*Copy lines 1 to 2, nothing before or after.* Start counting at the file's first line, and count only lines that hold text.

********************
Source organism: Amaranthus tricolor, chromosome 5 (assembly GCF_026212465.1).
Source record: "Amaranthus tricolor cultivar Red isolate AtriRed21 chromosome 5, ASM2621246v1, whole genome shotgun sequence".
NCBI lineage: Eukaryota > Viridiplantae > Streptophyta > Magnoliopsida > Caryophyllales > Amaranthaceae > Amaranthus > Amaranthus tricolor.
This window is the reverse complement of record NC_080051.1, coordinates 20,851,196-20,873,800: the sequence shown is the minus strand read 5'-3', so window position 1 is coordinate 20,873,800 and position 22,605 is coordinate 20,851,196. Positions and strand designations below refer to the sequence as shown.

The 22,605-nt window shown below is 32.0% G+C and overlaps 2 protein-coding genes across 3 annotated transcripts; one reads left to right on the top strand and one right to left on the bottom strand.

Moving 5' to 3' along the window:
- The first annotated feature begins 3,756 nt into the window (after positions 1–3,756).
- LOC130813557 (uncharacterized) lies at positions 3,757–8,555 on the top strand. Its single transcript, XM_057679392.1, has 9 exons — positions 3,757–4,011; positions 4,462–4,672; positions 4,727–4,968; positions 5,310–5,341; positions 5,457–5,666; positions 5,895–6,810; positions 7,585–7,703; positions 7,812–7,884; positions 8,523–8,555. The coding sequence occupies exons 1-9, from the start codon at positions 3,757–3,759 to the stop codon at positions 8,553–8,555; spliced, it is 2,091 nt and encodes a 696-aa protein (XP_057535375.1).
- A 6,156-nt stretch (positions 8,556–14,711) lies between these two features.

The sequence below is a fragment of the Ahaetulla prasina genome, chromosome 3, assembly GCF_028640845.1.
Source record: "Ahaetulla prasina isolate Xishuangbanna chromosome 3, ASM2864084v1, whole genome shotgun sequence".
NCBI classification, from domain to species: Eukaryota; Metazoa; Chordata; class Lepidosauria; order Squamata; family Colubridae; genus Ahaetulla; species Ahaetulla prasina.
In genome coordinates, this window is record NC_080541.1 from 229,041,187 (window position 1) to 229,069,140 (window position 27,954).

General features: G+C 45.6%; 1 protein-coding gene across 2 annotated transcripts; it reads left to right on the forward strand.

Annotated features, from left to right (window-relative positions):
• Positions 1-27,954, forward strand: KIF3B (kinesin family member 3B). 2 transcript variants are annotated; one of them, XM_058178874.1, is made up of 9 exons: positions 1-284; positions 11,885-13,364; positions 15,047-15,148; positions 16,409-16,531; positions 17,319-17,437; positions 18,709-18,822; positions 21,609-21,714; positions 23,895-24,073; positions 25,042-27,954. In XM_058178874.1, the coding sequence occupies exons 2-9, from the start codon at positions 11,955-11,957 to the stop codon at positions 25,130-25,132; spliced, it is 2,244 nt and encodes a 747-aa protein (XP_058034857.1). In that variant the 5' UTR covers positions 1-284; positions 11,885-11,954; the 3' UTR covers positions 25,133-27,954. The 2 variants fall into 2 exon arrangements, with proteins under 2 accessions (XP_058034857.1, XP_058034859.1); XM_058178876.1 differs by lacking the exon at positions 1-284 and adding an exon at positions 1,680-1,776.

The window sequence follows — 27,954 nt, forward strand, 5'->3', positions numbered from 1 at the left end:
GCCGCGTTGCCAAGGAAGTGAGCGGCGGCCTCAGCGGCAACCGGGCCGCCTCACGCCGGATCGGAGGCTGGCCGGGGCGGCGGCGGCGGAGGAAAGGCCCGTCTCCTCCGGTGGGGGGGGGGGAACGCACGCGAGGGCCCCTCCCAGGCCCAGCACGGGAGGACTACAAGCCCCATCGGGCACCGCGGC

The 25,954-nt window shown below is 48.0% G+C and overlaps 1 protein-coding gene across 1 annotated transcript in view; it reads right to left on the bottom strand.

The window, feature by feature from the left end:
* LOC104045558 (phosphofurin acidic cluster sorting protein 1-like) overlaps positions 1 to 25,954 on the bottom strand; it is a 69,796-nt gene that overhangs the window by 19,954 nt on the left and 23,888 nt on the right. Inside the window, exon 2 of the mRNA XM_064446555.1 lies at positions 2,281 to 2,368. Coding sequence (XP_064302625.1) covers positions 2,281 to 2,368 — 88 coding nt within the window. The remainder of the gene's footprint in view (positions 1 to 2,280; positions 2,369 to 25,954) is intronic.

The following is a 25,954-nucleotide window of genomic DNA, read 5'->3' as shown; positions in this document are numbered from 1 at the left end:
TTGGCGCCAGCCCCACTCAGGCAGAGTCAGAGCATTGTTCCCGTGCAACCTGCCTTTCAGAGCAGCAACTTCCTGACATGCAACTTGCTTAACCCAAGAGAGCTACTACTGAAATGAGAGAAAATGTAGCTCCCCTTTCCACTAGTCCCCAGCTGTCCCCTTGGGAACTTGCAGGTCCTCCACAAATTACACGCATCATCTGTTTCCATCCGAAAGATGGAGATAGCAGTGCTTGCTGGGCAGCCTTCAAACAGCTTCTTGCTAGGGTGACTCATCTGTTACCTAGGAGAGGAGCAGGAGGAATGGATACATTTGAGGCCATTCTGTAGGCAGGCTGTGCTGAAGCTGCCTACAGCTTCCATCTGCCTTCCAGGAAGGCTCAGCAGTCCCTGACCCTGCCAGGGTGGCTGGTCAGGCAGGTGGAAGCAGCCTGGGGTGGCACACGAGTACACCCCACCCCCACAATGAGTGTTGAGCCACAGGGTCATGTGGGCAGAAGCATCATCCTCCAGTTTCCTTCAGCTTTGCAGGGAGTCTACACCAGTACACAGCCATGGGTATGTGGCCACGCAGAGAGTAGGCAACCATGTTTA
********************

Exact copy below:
Source organism: Amaranthus tricolor, chromosome 5 (assembly GCF_026212465.1).
Source record: "Amaranthus tricolor cultivar Red isolate AtriRed21 chromosome 5, ASM2621246v1, whole genome shotgun sequence".